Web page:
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Penmachno

OS Grid Ref:- SH 7547


The village of Penmachno lies in the rural Machno Valley on the edge of the beautiful Gwydir Forest and is four miles to the south south of Betws-y-Coed. Its terraced houses cluster around a five arched stone bridge which dates from 1785 and links both parts of the village.

PenmachnoPenmachno

Penmachno, formerly Pennant Machno, was an important ecclesiastical centre in the Dark Ages. Both the village church and the holy well, which is curiously situated in the cellar of the old post office, are dedicated to St. Tudclud. The church contains the oldest Christian gravestones in Wales, dating from the late 5th and early 6th centuries.

A well preserved traditional Welsh farnhouse, Tyn-y-Coed Uchaf, owned by the National Trust can be viewed by the public.

The Church of St Tudclud, Penmachno

St Tudclud was a sixth century Saint, one of the five sons of Seithennyr Said who, with his brother Gwyddno Garanhir, ruled the Ancient Kingdom of Gwynedd, under Maelgwn Gwynedd.

St Tudclud Penmachno

St. Tudclud's Church at Penmachno church was built in 1859 is the third chirch to occupy the site, the font dates to the twelfth century and once stood in the original church.Penmachno was an important early Christian centre as is evidenced by an outstanding collection of inscribed stones from the late fifth and mid sixth century AD that are to be found in the parish church.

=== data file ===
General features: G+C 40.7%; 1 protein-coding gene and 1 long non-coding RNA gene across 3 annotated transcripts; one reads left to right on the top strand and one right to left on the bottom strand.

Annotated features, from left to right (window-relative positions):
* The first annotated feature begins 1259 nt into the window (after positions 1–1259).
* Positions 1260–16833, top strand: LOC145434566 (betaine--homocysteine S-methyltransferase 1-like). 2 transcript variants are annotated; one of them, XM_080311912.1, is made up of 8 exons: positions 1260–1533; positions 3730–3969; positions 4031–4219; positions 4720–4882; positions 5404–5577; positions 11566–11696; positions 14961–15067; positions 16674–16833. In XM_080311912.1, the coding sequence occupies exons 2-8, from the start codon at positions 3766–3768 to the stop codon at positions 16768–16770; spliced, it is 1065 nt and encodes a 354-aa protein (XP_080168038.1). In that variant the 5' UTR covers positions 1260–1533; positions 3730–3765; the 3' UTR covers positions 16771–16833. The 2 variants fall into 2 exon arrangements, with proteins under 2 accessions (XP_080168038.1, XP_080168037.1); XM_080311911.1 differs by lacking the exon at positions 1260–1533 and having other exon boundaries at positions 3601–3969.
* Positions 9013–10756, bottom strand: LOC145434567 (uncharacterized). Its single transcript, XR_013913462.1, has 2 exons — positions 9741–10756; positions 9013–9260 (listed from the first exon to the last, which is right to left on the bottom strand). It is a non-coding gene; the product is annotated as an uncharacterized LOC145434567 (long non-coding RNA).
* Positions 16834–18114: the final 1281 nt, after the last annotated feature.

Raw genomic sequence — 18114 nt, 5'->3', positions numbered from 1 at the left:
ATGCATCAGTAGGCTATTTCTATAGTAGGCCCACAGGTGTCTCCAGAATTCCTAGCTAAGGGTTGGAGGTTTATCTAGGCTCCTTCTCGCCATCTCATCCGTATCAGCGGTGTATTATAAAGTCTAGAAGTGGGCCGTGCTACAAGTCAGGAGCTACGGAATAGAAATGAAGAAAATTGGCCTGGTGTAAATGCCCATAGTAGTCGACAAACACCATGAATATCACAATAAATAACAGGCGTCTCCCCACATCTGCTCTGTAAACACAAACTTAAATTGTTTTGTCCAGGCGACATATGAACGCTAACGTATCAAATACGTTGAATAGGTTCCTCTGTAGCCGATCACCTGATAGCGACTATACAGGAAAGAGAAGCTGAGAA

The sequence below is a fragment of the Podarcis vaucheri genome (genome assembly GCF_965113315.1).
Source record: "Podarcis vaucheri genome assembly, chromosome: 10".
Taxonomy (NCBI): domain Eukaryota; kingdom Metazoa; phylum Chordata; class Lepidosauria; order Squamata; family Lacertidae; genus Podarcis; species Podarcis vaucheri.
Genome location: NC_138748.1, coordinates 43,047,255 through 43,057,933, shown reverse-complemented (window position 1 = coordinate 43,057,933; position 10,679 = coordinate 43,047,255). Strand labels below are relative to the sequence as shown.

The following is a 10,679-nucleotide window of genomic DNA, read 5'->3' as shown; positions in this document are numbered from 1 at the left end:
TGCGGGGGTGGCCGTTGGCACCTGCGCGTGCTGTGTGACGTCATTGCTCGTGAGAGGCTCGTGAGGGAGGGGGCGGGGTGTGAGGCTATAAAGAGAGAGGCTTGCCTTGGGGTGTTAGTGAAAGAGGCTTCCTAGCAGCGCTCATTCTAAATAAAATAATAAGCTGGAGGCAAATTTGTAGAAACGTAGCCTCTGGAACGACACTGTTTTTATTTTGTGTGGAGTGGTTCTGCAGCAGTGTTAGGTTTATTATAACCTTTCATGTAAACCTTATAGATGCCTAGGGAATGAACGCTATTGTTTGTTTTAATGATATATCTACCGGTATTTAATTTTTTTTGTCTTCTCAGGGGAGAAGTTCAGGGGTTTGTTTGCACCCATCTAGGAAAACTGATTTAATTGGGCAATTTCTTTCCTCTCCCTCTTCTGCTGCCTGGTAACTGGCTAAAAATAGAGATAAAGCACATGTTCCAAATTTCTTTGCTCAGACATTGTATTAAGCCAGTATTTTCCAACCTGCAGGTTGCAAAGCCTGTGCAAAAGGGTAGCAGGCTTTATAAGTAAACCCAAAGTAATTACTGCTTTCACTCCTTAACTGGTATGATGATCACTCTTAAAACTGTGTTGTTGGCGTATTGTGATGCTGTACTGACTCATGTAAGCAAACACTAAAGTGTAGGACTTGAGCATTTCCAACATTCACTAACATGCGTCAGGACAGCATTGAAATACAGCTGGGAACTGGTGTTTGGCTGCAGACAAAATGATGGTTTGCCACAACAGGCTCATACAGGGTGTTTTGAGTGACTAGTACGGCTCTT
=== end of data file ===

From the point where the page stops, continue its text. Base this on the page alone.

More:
Roman stone displayed in the church, discovered in 1820

St Tudclud's church, Penmachno

Three of the ancient stones in the church came from the dismantling of the neighbouring church of St. Enclydwyn, the others were discovered near to the Roman road which runs South to Tomen y Mur, one from Rhiw Bach and the other possibly from Beddau Gwyr Ardudwy, a legendary site near Bryn y Castell, Ffestiniog. One of these stones has the early Christian Chi-Rho symbol.

An earlier church on the site was reputed to be the burial site of a member of the royal family of Gwynedd- Iorwerth ab Owain Gwynedd (1145-1174), also known as Iorwerth Drwyndwn or snubnose, the father of Llywelyn the Great. The thirteenth century gravestone can be seen in the present church, this cannot, however, be proved to be his.



Ty Mawr, Wybrant

Across the bridge from Penmachno into the valley of Afon Lledr stands the isolated Ty Mawr, a seventeenth century house with small mullioned windows and a traditional cottage garden resplendent with Welsh poppies in the summer.

The house was the birthplace of William Morgan, Bishop of St. Asaph, who first translated the bible into Welsh. Restored to its sixteenth century appearance it houses a selection of Welsh bibles and an exhibition room.

A footpath leads from the house through woodland and surrounding fields, which are traditionally managed.

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